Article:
The IFSC (International Financial Services Centre) code, in India, was introduced by the government in April 2015, in Gujarat at the GIFT Multi Services Special Economic Zone (SEZ), its main purpose is to make India a hub for international financial services. The same was enacted in December 2019 and a unified regulator was set up, International Financial Services Centers Authority(IFSCA), which began with its enactment in October 2020. This has been set up to regulate the financial institutions in India. This authority has developed a regulatory regime regarding the financial sector, fintech, global in-house centres, and special purpose acquisition companies (SPACs).
What are SPACs?
SPACs, also known as “blank check companies”, are financial companies that have no commercial operations, and raise capital strictly through an IPO(Initial Public Offering). They are listed on a stock exchange (like NASDAQ), which is set up by investment funds mainly for acquiring operating companies within a specified time, with the acquisition resulting in the listing of those companies.
The interplay of Domestic Laws regarding IFSCs
The interplay of the current domestic laws of India and their effects on units in the IFSC is critical in providing the unique ‘off-shore’ status to IFSCs, key features of which, as currently in place, are stated below:
- All provisions related to securities law are applicable to an IFSC’s financial institution, except as otherwise provided in SEBI (International Financial Services Centre) Guidelines, 2015.
- The Ministry of Corporate Affairs has provided certain procedural relaxations to IFSC’s licensed companies.
- In relation to capital markets intermediaries, the Securities and Exchange Board of India (SEBI) guidelines permit SEBI-registered intermediaries to provide financial services relating to the securities market in IFSC without forming a separate entity in IFSC, where services are offered exclusively to institutional investors, without prior SEBI approval.
Stock Exchanges in IFSC
SEBI has permitted stock exchange in India and recognized stock exchanges in a foreign jurisdiction for setting up a subsidiary that provides the services of stock exchange in IFSC. These stocks have permission to offer to trade in equity shares of incorporated companies outside India and all categories of exchange-traded products that are available for trading in stock exchanges in the Financial Action Task Force complaint jurisdiction. According to the SEBI IFSC guidelines, a non-resident Indian to the extent eligible under FEMA to invest funds offshore can avail of services from the intermediaries in IFSC.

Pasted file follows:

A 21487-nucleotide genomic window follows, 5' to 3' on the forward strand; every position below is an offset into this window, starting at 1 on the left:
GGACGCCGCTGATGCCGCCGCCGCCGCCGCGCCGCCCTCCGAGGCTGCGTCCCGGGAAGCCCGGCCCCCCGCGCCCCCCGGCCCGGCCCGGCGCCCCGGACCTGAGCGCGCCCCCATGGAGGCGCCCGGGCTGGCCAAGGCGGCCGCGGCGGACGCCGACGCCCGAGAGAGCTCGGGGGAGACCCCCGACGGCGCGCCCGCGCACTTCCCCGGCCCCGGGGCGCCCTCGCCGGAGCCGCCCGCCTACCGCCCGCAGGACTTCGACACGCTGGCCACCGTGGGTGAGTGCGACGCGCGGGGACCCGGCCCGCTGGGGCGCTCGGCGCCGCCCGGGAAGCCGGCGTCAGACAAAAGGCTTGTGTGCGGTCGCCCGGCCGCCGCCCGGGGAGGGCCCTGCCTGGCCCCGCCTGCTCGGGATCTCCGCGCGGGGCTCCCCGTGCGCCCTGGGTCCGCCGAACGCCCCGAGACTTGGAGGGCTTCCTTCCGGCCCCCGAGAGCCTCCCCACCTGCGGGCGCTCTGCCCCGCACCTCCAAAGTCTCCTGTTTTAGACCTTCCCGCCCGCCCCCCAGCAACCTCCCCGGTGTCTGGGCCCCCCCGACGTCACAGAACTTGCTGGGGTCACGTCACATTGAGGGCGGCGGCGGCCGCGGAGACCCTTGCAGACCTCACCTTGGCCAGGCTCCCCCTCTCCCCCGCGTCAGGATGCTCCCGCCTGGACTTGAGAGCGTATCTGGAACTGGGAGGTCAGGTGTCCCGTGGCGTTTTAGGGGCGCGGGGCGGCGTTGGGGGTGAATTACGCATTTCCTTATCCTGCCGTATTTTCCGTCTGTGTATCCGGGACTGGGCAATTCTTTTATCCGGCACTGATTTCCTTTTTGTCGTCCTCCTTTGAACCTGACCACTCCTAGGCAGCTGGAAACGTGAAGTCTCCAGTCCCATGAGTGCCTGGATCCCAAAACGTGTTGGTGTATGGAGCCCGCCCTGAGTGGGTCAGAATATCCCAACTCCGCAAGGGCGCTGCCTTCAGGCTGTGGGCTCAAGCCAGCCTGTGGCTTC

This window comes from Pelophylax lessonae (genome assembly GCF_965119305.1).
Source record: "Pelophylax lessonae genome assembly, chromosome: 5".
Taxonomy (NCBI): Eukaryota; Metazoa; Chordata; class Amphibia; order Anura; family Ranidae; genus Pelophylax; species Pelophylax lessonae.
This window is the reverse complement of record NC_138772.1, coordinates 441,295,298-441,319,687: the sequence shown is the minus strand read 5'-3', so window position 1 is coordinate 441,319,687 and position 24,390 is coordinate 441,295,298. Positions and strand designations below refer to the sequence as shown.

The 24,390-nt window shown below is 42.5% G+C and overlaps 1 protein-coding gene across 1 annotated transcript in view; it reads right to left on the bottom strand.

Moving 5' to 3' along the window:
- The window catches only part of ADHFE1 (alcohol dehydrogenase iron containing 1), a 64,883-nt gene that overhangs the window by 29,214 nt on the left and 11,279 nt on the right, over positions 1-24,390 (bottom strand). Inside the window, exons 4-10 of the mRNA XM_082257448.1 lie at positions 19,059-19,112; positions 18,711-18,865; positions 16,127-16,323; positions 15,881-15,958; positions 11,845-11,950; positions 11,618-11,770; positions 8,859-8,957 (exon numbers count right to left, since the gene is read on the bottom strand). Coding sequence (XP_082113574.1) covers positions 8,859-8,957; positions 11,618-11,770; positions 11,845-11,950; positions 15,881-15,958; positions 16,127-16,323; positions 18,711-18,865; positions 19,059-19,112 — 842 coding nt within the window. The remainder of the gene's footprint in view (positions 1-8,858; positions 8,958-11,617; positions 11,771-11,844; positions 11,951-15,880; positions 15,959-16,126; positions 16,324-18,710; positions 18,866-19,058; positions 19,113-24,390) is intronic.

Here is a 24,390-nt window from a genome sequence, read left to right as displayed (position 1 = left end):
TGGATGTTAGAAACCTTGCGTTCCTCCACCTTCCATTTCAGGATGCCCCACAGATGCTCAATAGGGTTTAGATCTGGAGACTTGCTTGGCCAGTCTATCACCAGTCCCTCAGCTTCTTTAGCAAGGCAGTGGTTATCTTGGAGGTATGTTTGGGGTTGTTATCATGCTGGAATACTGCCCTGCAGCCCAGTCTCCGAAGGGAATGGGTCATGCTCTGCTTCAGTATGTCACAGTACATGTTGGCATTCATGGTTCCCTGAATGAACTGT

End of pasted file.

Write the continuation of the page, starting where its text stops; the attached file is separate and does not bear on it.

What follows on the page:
Development of a regulatory regime and unique ecosystem in IFSCs for SPACS
With the enactment of IFSC Listing Regulations, a sorted framework has now been put in place for the issuance and listing of securities by (a) a company incorporated in any foreign jurisdiction, (b) a company incorporated in India, and (c) company incorporated in IFSC. The IFSC listing regulations notified on July 16th, 2021, permit the listing of SPACs by Indian or international sponsors/ investors. Some advantages of IFSC are:
(a) IFSCs provide Indian companies easy access to offshore markets through liquid stocks.
(b) IFSC provides for harnessing the expertise of offshore sophisticated investors and offshore investment managers.
(c) Given that the companies set up in IFSCs would be dealing in foreign currency, there will not be any hedging risk for offshore entities (whether as offshore SPAC with targets in IFSC or IFSC SPAC with offshore targets) engaging with IFSC entities.
Accordingly, with the regulations in place for modern as well as traditional structures, the focus on ease of doing business at the IFSC, the proactive and business-friendly approach of the IFSCA and the recent introduction of the IFSC Listing Regulations, the stage is all set to realize the Indian SPAC dream at the IFSC and provide opportunities to many Indian and foreign entities to explore listing at the Indian IFSC through the SPAC route.